Understatement of the century: I am an argumentative person. This is no truer than when I am on the Internet. (This strip is me.)

I have been arguing in various Internet forums – message boards, chat rooms, and more recently, facebook statuses/comments – ever since I really got into the Internet roughly 10 years ago. And I have very consistently noticed one trend in the most heated of battles that I feel I must speak out about. I call it the “more research” gambit.


I had the unique experience (for me) a little over a week ago of getting into a discussion with my mother about politics. This is not a common occurrence in the least: I try to stay out of political discussions in person with people both that I know well personally and that have distinctly different views than I do. (My father is one of these people. Strange how opinions can diverge so much in just a generation.)

But ultimately, what the discussion ended up focusing on was not a political issue – although one was the initial catalyst for the conversation – but rather an epistemological and ethical issue.


The bell rings to signal the end of the day, and the students in my last hour class frantically escape their academic chains for the day. I sit at my computer and try to do some work, until my visitor arrives.

And arrive he does, in grand style: the door swings furiously open, and the student furiously takes a seat in the front row of my classroom.


I’m up late grading papers, about to quit for the night, and somehow in my distraction, I got to thinking aimlessly.

My thoughts for some reason turned back to my eighth graders last year from student teaching, many of whom I still think about and wonder how they’re doing in high school this year. And as I thought about that, I thought about the last day of student teaching and how my cooperating teacher for that group acted.

I admit that I am a little bitter still about being robbed of a final moment with a class that was a struggle to connect with. I think singing them a song they had talked about for the majority of the time I was there would have solidified the memory, and instead, the time was spent watching narcoleptic cats, which none of the students enjoyed as much as the co-op did. And the send-off that we got as a class was almost entirely provided by me, since the teacher bailed on bringing drinks as he had agreed to.

But I am a believer in learning what I teach, and this practice has affected me profoundly during the discussion I’ve had with my sophomores over To Kill a Mockingbird. The model of Atticus Finch and his saintly heuristic of “walking in someone else’s skin/shoes” provides a high moral standard, and the fact that he turns it to people in the novel that seem at first glance to be just bad people (Mrs. Dubose, for one; Bob Ewell, for another) demonstrates how difficult it is to hold it consistently.


I generally don’t divulge many details about what is happening in my school, and I have tried to keep a modicum of anonymity (although I know that the curious reader could probably put the pieces together). That’s for my protection as well as my students, none of whom deserve to be dragged into blog posts by name (or even gender, where I can avoid it). I know as a first-year teacher that I am in somewhat of a precarious spot, despite the fact that my position itself is not anywhere close to being on the chopping block and that I have pleased administrators enough that I think I’ll be around next year. (It also helps that I’m the third high school English teacher in as many years; the position needs some consistency.)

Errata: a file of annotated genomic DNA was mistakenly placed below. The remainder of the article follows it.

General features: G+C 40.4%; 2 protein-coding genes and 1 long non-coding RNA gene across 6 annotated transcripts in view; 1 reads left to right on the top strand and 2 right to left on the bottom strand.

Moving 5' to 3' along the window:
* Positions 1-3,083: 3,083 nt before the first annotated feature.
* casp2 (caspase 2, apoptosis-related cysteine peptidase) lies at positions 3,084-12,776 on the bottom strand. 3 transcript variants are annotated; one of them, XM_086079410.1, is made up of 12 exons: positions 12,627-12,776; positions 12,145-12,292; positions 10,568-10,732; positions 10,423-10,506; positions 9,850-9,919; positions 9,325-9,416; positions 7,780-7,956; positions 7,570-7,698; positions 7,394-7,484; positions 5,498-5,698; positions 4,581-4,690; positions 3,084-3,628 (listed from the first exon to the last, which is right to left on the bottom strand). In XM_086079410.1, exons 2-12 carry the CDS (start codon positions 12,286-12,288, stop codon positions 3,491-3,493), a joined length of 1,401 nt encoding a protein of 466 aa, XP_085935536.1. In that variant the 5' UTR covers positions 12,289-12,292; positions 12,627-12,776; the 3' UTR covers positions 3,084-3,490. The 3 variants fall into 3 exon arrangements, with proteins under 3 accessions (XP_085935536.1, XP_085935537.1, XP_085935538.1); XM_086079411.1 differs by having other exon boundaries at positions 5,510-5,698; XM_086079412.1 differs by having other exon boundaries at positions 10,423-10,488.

But I have to write about something that is happening at my school right now. It’s simply too much for me to keep in.


I can’t say that I’ve had a whole bunch of surprises as a first-year teacher, at least not other than what might be expected in the first year on your own in the classroom. I’ve been fortunate in that I experienced some interesting dynamics during my student teaching that prepared me somewhat for what would come this year.

But I can say honestly that I was surprised to find that there is something vital – and clearly outside the curriculum – that I need to teach some of my students.


Today, I did what I had to do: I fought what may be a sinus infection all day to make it to school to provide comfort for at least some of my students. Consequently, I quickly found out that the teacher who passed away, familiarly called “H” by students and colleagues alike, had had a profound impact on so many people.

That made it incredibly difficult. One colleague gave the announcement this morning, and having been at the school for years, he had a hard time making the announcement. The student who normally does the pledge bowed out (H had been a family friend, I understand), and the secretary, bless her heart, broke down crying in the middle of giving the pledge in the student’s place. It was so hard to listen to because the grief was palpable.

And then there was silence, something which has never (to my knowledge) happened at the beginning of my 1st hour class. So I told them, “I’m sorry, but I have to break the silence. We have to talk about this.”

And what ensued was a beautiful session of catharsis.


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